I’ve been reading a lot lately about Virtual Reality and how our lives will be forever changed when we can be immersed in virtual scenes, whether these be business meetings, movies with friends, games, or trips to far off places.
Having seen the Internet move from text-based content to photograph-heavy content, and knowing that video content is already moving in (a website project I was working on lately in the end involved little work for me because the owner wanted videos (of himself) to carry his message), it isn’t hard for me to believe Facebook founder Mark Zuckerberg when he claims that VR will be the next step beyond video. He revels in the thought of “be[ing] able to stream what you are doing live and have people to able to interact in that space. . . . Humans are fundamentally social.”
There is something missing here. I don’t want to push against the tide, but moving to a virtual reality is not a complete human experience. One of the scenes Zuckerberg imagines is sitting around a virtual campfire with friends from around the world. The social aspect of that, the human social aspect of that may be valid. Meeting somewhere in real time, and interacting with those someones, both verbally and visually—so that gestural, “metalinguistic” communication is intact as well—that’s all good.
The missing piece is what’s not human in that scene. A constructed version of nature and wilderness is neither one. I’m seeing an article this morning (yes, on Facebook) about a bison calf that Yellowstone Park visitors “rescued” because “it looked cold” and they thought it had been abandoned. The result? The calf had to be euthanized because it quickly developed the habit of begging for food from humans and gravitating toward human contact. That’s cute in a 65-pound calf. Not so much in a one-ton plus adult bison.
The point is that we often don’t understand what we see in nature. And if and when we try to construct what we do understand as nature in Virtual Reality— well, I’m not optimistic. Even the vegetation could be an issue. Many folks are so deprived of experience in nature they don’t know how to describe it. I had a student a few years ago who was writing a scene with trees. In the interest of aiming him toward clearer, more precise description, I asked, “What kind of trees are they?” He answered, “You know, normal trees.” I fear that our virtual reality would be populated with “normal trees” and “normal creatures.” I shudder to think.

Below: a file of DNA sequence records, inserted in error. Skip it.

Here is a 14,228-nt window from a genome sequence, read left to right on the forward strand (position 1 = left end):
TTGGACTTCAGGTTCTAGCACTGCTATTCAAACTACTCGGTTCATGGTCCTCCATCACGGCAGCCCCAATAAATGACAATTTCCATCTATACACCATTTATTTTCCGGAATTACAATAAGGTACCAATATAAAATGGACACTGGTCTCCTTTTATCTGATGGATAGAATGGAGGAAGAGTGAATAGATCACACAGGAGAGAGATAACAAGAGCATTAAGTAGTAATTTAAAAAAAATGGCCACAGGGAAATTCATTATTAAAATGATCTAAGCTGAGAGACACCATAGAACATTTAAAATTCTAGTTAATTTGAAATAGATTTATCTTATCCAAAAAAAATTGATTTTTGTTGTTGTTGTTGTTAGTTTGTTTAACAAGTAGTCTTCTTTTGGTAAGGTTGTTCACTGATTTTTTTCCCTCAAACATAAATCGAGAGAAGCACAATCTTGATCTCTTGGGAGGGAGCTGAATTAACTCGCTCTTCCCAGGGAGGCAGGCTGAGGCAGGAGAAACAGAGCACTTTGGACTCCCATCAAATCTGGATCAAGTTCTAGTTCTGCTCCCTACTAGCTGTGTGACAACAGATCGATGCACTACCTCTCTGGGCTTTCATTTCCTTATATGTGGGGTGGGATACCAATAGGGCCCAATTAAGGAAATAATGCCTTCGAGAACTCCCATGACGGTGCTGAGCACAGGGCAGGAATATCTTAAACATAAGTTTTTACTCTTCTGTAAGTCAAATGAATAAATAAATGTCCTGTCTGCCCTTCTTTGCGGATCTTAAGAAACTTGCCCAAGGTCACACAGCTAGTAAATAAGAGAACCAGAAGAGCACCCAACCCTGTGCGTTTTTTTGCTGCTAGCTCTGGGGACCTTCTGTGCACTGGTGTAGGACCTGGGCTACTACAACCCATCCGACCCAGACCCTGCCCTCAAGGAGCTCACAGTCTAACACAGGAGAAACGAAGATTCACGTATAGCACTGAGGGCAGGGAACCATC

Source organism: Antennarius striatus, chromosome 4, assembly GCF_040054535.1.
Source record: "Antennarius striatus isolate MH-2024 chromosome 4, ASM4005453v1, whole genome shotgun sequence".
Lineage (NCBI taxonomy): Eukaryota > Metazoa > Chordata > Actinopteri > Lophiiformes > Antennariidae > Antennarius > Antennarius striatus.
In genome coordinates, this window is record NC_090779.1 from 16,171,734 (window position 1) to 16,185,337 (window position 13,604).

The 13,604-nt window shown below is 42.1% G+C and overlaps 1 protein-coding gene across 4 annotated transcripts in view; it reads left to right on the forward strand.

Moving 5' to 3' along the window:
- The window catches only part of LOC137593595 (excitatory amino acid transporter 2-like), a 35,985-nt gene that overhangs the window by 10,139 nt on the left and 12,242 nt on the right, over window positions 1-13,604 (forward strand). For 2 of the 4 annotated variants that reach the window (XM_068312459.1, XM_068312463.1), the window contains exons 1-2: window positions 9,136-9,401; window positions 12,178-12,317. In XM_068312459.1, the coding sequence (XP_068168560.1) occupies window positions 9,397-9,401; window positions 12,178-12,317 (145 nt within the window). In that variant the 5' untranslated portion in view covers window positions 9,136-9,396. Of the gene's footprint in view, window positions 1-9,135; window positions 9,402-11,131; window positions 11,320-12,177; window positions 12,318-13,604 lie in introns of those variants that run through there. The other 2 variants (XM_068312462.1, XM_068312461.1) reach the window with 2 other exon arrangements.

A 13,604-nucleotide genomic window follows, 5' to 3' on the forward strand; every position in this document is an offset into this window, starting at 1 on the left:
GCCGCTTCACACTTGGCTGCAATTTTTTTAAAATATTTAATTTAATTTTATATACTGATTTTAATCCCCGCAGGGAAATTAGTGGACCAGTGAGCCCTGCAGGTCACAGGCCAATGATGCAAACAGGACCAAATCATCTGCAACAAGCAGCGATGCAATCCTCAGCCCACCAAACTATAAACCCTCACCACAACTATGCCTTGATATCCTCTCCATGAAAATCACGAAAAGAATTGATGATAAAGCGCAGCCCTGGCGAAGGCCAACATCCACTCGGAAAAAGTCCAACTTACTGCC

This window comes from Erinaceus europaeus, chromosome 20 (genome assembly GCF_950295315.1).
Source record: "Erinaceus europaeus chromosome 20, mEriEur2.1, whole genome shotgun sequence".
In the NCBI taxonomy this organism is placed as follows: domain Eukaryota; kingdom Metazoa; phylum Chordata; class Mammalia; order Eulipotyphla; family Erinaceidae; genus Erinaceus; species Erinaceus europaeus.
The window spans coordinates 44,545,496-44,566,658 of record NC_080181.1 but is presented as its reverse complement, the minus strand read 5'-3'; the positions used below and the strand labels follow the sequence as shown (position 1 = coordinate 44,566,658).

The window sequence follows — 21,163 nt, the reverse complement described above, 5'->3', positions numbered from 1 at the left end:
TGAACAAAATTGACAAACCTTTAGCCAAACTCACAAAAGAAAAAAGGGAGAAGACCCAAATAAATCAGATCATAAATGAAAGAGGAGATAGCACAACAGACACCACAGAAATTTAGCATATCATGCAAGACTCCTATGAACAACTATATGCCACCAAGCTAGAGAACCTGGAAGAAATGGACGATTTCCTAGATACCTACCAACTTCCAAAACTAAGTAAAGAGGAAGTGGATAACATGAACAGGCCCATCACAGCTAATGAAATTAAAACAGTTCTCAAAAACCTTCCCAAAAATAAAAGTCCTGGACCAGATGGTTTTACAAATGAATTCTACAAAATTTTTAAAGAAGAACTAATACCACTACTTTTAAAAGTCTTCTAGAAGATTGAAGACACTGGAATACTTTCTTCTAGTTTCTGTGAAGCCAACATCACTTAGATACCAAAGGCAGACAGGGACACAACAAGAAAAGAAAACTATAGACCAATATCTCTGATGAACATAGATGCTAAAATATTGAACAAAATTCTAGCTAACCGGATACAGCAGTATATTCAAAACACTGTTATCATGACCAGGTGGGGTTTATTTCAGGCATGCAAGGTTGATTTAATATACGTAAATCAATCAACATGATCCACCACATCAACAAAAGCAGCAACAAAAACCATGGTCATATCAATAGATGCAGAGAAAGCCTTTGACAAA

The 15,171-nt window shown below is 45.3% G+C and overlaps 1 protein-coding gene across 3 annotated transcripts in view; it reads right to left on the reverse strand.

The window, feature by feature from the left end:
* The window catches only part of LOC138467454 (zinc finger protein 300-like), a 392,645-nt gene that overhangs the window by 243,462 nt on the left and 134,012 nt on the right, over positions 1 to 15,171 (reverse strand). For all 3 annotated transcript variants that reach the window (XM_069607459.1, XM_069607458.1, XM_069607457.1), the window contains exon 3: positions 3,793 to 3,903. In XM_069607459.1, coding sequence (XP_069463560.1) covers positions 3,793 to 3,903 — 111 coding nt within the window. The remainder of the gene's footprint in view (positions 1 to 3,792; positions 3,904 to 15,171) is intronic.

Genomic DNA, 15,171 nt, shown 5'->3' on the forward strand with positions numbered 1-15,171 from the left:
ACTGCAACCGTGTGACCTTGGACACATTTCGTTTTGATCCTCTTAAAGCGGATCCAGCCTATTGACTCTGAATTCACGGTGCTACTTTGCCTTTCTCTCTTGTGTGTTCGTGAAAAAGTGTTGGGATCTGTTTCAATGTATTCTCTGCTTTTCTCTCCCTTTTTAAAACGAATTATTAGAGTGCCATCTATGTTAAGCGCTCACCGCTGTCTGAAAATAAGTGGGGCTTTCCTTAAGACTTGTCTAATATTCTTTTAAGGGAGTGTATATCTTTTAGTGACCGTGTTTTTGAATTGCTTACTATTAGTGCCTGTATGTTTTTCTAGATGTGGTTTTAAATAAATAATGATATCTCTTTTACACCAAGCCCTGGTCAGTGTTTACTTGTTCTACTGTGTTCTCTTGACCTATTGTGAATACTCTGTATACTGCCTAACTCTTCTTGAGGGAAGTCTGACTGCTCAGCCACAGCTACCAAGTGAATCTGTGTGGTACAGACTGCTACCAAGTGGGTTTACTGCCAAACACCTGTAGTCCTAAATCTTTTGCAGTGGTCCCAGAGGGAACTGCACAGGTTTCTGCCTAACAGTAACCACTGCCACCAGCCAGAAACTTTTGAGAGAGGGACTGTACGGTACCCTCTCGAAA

Of course, what I know about VR would rattle inside a hollow aspirin tablet, and maybe engineers are already uploading all sorts of data I can’t imagine to create a more real virtually real. But a larger issue remains. Nature is not a human construction. The better you know that, the more strange and wonderful nature becomes. Sometimes it seems utterly alien. So be it.
The Romantic poet William Wordsworth famously wrote, “Nature never did betray the heart that loved her,” but despite all his long walks in the Lake District, Wordsworth was wrong, I think. I don’t think that “nature” cares much about me, frankly. Nor should it. I am a part of nature, yes. But nature isn’t here to provide me with feedback about myself, or to stand as a metaphor for my life process. I need to be curious, and attentive. Respectful, and learn to keep my distance sometimes, as those Yellowstone tourists maybe learned the hard way.
Since it hasn’t worked in the real world, I don’t have much hope that that attitude can work in virtual reality.